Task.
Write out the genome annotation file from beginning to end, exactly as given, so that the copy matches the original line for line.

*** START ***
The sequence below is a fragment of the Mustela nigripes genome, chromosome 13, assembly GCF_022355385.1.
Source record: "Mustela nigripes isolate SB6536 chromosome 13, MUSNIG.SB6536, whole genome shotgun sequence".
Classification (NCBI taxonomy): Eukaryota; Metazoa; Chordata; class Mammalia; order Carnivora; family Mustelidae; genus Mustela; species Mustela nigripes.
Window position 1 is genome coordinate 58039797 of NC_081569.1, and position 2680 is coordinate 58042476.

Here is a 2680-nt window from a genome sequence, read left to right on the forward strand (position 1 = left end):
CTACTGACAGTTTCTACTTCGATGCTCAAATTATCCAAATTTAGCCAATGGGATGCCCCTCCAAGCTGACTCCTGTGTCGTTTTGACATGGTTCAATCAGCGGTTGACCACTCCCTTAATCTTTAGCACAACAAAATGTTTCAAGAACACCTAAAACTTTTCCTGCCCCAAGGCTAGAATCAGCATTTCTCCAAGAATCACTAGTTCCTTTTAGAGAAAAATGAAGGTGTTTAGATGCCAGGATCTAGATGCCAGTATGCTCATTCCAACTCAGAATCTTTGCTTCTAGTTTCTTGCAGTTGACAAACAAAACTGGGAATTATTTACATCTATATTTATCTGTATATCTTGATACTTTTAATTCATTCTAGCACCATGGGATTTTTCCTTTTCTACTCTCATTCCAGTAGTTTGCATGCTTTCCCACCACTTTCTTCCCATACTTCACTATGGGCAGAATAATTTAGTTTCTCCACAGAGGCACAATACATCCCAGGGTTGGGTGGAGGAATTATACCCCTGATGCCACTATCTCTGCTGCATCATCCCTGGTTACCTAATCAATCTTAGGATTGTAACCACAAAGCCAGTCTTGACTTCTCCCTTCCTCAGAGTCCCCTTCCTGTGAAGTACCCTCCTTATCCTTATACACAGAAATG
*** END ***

The sequence below is a fragment of the Mustela nigripes genome, chromosome 13, assembly GCF_022355385.1.
Source record: "Mustela nigripes isolate SB6536 chromosome 13, MUSNIG.SB6536, whole genome shotgun sequence".
Classification (NCBI taxonomy): Eukaryota; Metazoa; Chordata; class Mammalia; order Carnivora; family Mustelidae; genus Mustela; species Mustela nigripes.
Window position 1 is genome coordinate 58039797 of NC_081569.1, and position 2680 is coordinate 58042476.

Here is a 2680-nt window from a genome sequence, read left to right on the forward strand (position 1 = left end):
CTACTGACAGTTTCTACTTCGATGCTCAAATTATCCAAATTTAGCCAATGGGATGCCCCTCCAAGCTGACTCCTGTGTCGTTTTGACATGGTTCAATCAGCGGTTGACCACTCCCTTAATCTTTAGCACAACAAAATGTTTCAAGAACACCTAAAACTTTTCCTGCCCCAAGGCTAGAATCAGCATTTCTCCAAGAATCACTAGTTCCTTTTAGAGAAAAATGAAGGTGTTTAGATGCCAGGATCTAGATGCCAGTATGCTCATTCCAACTCAGAATCTTTGCTTCTAGTTTCTTGCAGTTGACAAACAAAACTGGGAATTATTTACATCTATATTTATCTGTATATCTTGATACTTTTAATTCATTCTAGCACCATGGGATTTTTCCTTTTCTACTCTCATTCCAGTAGTTTGCATGCTTTCCCACCACTTTCTTCCCATACTTCACTATGGGCAGAATAATTTAGTTTCTCCACAGAGGCACAATACATCCCAGGGTTGGGTGGAGGAATTATACCCCTGATGCCACTATCTCTGCTGCATCATCCCTGGTTACCTAATCAATCTTAGGATTGTAACCACAAAGCCAGTCTTGACTTCTCCCTTCCTCAGAGTCCCCTTCCTGTGAAGTACCCTCCTTATCCTTATACACAGAAATG